Reconstruction of a 1.1-mile stretch of Woodcrest Drive on Coon Rapids has been approved by the Coon Rapids City Council.
No one appeared at a public/assessment hearing on the project before the Coon Rapids City Council April 16 and the council ordered bids for consideration of a contract award at the June 4 meeting, at which time the assessments will also be approved.
The Woodcrest project will be built jointly with another collector street reconstruction project planned in the city this year – 113th Avenue from Hanson Boulevard to Robinson Drive, which was ordered by the council at its March 19 meeting.
Combined the two projects, which will cover 1.6 miles, have an estimated cost of $1,989,200, of which the Woodcrest Drive portion accounts for $1,452,000, according to City Engineer Bob Moberg.
Woodcrest Drive from 99th Avenue to Egret Boulevard was constructed in stages between 1982 and 1987 and because of its age and volume of traffic (3,000 to 6,000 vehicles a day), the road has experienced excessive fatigue cracking and is to the point where routine maintenance in the form of crack sealing and seal coating is no longer cost effective, Moberg wrote in his feasibility report to the council.
Improvements include removal and replacement of the existing bituminous pavement and gravel base, removal and replacement of damaged curb and gutter, installation of ADA (Americans with Disabilities Act) compliant pedestrian curb ramps as needed, and repair or replacement of storm sewer, sanitary sewer and watermain valves as needed as well as fire hydrants and street signs, he said.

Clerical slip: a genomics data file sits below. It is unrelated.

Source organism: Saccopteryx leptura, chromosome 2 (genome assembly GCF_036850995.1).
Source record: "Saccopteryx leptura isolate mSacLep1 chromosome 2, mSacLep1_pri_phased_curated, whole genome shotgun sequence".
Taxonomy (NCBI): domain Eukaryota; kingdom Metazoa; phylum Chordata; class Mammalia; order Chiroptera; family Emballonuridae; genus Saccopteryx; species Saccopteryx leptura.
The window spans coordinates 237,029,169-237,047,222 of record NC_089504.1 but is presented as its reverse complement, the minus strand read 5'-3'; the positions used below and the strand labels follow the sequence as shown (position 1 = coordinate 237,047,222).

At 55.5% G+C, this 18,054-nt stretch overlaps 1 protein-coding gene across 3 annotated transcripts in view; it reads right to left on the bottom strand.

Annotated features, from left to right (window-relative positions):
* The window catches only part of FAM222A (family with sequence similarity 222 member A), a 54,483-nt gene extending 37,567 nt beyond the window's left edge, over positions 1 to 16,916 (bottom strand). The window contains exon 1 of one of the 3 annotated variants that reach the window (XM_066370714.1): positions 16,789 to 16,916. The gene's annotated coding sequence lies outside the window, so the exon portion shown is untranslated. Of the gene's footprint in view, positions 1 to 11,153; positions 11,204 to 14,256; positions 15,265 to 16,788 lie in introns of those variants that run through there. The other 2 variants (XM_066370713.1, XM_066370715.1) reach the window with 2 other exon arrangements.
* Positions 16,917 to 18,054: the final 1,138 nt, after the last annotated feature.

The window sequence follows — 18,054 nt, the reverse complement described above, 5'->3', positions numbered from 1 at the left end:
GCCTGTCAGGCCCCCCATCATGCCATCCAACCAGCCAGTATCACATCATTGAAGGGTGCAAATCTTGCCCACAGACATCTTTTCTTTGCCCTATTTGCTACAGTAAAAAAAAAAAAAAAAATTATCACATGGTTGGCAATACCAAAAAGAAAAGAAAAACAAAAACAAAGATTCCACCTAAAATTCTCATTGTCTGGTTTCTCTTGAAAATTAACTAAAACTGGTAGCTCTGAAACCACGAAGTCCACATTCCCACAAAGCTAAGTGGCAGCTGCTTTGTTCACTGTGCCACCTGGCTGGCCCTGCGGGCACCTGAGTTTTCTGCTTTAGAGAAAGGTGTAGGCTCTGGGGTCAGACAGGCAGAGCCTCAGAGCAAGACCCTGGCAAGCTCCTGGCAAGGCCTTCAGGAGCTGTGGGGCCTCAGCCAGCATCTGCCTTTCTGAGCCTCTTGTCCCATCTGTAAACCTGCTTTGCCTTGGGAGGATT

A neighborhood meeting in March had only six residents in attendance and no opposition to the project was raised, nor has staff received any written or oral objections to the project, he told the council at the April 16 hearing.
There are 78 benefiting properties along Woodcrest – 66 multi-family residential, eight commercial, one institutional, one undeveloped property zoned for multi-family residential and two city properties (Woodcrest and Wintercrest parks).
Under the city’s assessment policy for street reconstruction projects, multi-family residential properties pay $20.24 a front foot and commercial properties $40.48 a front foot.
Assessments less than $500 to the townhome development would be spread over three years at an interest rate of 1.6 percent, while assessments of $500 more would be spread over 10 years with an interest rate of 2.7 percent, Moberg said.
Of the estimated project cost, $295,320.54 will be paid from the assessment, with the bulk of the rest coming from the city’s state aid street account, $841,180, for which the city receives annual allotment from state gas tax revenues.
According to Moberg, there will also be contributions to the project cost of $1,000 from the street reconstruction fund and $314,500 from the water system maintenance fund.
Under the project timetable outlined by Moberg in the feasibility report, construction will start in June with completion in September.
Peter Bodley is at firstname.lastname@example.org